A recent study by the United States Geological Survey has found that a broad range of chemicals are present in treated sewer wastewater. The chemicals include prescription drugs, antibiotics, and hormones. Water treatment plants do not have the technology to completely remove these chemicals before treated wastewater is returned to our rivers, lakes, bays and oceans. Only very small traces have been detected in the environment and in our drinking water, and according to the EPA, there are no known human health risks yet to such low exposures.
Studies have not yet found these pharmaceutical contaminants to be harmful to human health. However, we are not the only animals who rely on clean water for survival. Scientific studies show that there is an increase in reproduction problems among aquatic animals. Fish are consistently found with both male and female reproductive organs, and reproduction in mussels is becoming impaired. Scientists believe this could be attributed to the presence of pharmaceuticals in waterways. Even though we don't know yet if humans are affected, it is clear that a problem is emerging in the aquatic population. We shouldn't wait around until a problem emerges among humans as well. It's safer and smarter to stop this problem now before it's too late.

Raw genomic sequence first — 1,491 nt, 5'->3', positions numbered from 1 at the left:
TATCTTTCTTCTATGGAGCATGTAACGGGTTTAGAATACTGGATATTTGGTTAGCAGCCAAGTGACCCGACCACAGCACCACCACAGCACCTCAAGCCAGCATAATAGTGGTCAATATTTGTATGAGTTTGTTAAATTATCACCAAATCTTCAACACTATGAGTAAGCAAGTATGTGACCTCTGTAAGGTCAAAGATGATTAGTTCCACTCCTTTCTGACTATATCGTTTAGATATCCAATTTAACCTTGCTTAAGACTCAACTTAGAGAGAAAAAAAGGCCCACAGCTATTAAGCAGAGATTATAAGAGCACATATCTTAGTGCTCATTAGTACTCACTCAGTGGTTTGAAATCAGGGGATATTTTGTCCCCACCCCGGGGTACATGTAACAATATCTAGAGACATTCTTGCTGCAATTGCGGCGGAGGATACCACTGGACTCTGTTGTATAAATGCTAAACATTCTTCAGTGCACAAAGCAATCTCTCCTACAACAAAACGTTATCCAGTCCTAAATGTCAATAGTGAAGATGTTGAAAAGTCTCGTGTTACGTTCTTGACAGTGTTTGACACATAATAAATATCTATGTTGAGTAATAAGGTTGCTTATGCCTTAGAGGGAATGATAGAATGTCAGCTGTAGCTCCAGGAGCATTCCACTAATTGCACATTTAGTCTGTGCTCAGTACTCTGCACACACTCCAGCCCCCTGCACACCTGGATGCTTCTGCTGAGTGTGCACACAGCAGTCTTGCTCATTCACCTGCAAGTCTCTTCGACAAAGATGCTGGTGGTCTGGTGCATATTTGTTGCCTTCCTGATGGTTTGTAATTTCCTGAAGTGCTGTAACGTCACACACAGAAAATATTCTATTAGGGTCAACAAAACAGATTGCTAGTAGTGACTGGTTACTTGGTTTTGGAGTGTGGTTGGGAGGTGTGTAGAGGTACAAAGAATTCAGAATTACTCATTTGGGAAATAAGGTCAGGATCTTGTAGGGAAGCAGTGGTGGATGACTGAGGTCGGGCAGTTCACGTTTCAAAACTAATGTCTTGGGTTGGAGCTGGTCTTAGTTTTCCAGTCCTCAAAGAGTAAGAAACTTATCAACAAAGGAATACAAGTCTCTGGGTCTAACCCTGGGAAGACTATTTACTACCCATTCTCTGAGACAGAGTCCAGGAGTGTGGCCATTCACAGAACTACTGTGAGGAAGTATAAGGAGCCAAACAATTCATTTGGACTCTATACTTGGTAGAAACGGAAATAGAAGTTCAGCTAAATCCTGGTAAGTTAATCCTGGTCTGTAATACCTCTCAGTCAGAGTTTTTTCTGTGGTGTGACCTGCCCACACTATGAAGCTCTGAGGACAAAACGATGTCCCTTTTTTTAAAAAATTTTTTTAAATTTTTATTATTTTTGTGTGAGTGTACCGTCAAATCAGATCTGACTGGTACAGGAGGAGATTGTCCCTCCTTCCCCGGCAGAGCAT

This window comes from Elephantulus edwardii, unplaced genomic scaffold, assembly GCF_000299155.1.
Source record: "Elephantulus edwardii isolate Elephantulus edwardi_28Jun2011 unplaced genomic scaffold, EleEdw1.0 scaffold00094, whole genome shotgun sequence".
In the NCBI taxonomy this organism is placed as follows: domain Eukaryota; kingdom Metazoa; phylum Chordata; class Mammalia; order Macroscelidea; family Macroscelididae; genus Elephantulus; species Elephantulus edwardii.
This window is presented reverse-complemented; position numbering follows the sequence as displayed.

The Tennessee Department of Environment and Conservation provides many counties throughout Tennessee with permanent take-back bins. Download this PDF to find the location nearest you! Simply bring old medications to one of the available bins and anonymously dispose of them. The following is a list of items that are and aren’t accepted:
|Accepted Items Include:||Unaccepted Items Include:|
Nashville has eight locations where metro residents can bring in and dispose of unused and/or expired OTC and prescribed medications:
Since October 2010, the DEA has held 6 national prescription drug take-back events to safely remove over 2.8 million pounds of prescription medications from circulation, keeping them out of our waterways and out of the hands of those who may misuse or abuse them. To learn how to get involved with these biannual events, please visit the DEA's website.